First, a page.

Monthly Archives: February 2016
meteorites hidden just under the Antarctic ice.
the surface in Antarctica, but compared to elsewhere on Earth, few of them are
made of iron.
missing metallic rocks might be burying themselves, by melting the ice as
sunlight heats them.
should be there. We just have to go and locate them,” said Dr Katherine
Joy from the University of Manchester, a co-author of the paper published in
hunting ground, because the rocks are collected from their landing sites by
glacial flows and transported to concentrated dumping-grounds.
ice, and then the ice progressively moves away from the plateau. And where it
hits these barriers, along the Transantarctic Mountains, the ice gets moved
up,” Dr Joy told the BBC.
meteorites from the interior fall sites to the ‘meteorite stranding zones’ for
the past couple of million years or so.”
|Iron meteorites. By Waifer X (originally posted to Flickr as 090423-1080887) [CC BY 2.0 (http://ift.tt/o655VX)%5D, via Wikimedia Commons|
that iron-rich meteorites – whether partly or wholly made of the metal – are
surprisingly scarce, compared to the percentage collected in other places
around the world.
one made of iron and the other rocky and non-metallic, inside blocks of ice. A special
lamp was trained on the ice from above, to mimic the rays of the Sun.
downward through the ice block. But because the metal conducts heat more
efficiently, the iron meteorite sank further, faster.
mathematical simulation. Their model showed that this Sun-driven burrowing
would be enough to cause iron-rich rocks to sink so much during the long summer
days that, over the course of the year, it would account fairly precisely for
the lack of iron space rocks welling their way to the surface of the Antarctic
They’re forever trapped, 50-100cm or so below the ice,” Dr Joy explained.
the hunt is on.
“The challenge is now set – to be the first team to locate this reserve of
meteorites and retrieve samples from it.”
handful – so far – have been pulled out from beneath the ice. This is mostly
for practical reasons, Dr Joy said.
controlled way is difficult enough with things sitting on the surface. To
access ones that are subsurface – nobody’s really tried to do that so
metal detectors might help target the search. And the potential rewards are
the Solar System,” Dr Joy said.
planet clumped together; others – like iron and rocky-iron meteorites – offer
clues from a more intermediate stage, when baby planets with cores, mantles and
crusts were trying to form.
the cores and the internal structures of different planetesimals.
planets, that formed in the solar system but never really got big enough and
were broken up in collision events.”
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|Rising sea levels will threaten residents of many countries, say researchers.|
Too much of the climate change policy debate has focused on observations of the past 150 years and their impact on global warming and sea level rise by the end of this century, the authors say. Instead, policy-makers and the public should also be considering the longer-term impacts of climate change.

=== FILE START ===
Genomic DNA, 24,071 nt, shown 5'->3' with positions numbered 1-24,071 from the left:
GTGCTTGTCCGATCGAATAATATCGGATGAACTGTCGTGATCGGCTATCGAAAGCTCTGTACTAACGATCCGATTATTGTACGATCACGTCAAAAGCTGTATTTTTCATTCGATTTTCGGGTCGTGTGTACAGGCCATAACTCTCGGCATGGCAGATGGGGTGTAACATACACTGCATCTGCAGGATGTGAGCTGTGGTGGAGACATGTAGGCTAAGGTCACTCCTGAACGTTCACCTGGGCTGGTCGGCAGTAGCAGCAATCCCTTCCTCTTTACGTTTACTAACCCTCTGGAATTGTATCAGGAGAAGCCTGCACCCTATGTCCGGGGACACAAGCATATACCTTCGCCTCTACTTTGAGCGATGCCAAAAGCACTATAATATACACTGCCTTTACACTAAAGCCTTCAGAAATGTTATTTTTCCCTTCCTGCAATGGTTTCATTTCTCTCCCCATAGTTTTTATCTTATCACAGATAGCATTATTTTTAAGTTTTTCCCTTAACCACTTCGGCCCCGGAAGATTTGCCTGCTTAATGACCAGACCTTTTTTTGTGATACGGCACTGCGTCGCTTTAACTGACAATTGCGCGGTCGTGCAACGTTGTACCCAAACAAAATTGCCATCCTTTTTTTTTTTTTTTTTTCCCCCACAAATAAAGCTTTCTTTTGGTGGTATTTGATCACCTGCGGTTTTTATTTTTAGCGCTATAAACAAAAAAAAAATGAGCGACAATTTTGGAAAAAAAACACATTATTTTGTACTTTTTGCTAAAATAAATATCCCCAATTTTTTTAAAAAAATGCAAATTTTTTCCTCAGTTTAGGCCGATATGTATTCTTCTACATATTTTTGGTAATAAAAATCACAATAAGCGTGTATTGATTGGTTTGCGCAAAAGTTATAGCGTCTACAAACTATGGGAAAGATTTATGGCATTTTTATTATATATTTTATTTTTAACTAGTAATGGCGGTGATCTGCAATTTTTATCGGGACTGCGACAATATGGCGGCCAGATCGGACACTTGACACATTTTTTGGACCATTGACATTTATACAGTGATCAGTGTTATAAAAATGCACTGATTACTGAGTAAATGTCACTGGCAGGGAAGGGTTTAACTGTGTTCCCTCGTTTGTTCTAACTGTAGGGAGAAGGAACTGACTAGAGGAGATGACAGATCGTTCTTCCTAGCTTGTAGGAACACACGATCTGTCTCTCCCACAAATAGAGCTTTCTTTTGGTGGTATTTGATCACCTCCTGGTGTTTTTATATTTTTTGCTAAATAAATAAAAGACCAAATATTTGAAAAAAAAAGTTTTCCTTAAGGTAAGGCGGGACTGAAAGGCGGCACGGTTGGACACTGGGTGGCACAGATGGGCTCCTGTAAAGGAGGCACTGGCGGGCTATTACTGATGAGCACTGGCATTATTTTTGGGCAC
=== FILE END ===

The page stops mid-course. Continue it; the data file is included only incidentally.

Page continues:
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element 111, a team of German scientists led by Peter Armbruster at the
Gesellschaft für schwerionenforschung (GSI) facility at Darmstadt, Germany,
claimed to have created an atom of the element 112. Its nucleus has 112 protons
and 166 neutrons, giving it a mass number of 277. As a new element it was named
ununbium, symbol Uub, according to an internationally adopted system for naming
new elements. This was based on the presence of one atom of the element made by
accelerating zinc atoms to high speed and bombarding them into lead. When an
atom of each fused to make the new nucleus, it lasted a fraction of a
thousandth of a second before decaying, emitting an alpha particle to become a
nucleus of element 110.
the same number of protons in their atomic nuclei (i.e. the same atomic number,
Z). There are 118 elements that have been identified, of which the first 94
occur naturally on Earth with the remaining 24 being synthetic elements. There
are 80 elements that have at least one stable isotope and 38 that have
exclusively radioactive isotopes, which decay over time into other elements.
Iron is the most abundant element (by mass) making up the Earth, while oxygen
is the most common element in the crust of the earth.
|The Periodic Table, by Sandbh (Own work) via Wikimedia Commons|
the universe. However astronomical observations suggest that ordinary
observable matter is only approximately 15% of the matter in the universe: the
remainder is dark matter, the composition of which is unknown, but it is not
composed of chemical elements. The two lightest elements, hydrogen and helium
were mostly formed in the Big Bang and are the most common elements in the
universe. The next three elements (lithium, beryllium and boron) were formed
mostly by cosmic ray spallation, and are thus more rare than those that follow.
Formation of elements with from six to twenty six protons occurred and
continues to occur in main sequence stars via stellar nucleosynthesis. The high
abundance of oxygen, silicon, and iron on Earth reflects their common
production in such stars. Elements with greater than twenty-six protons are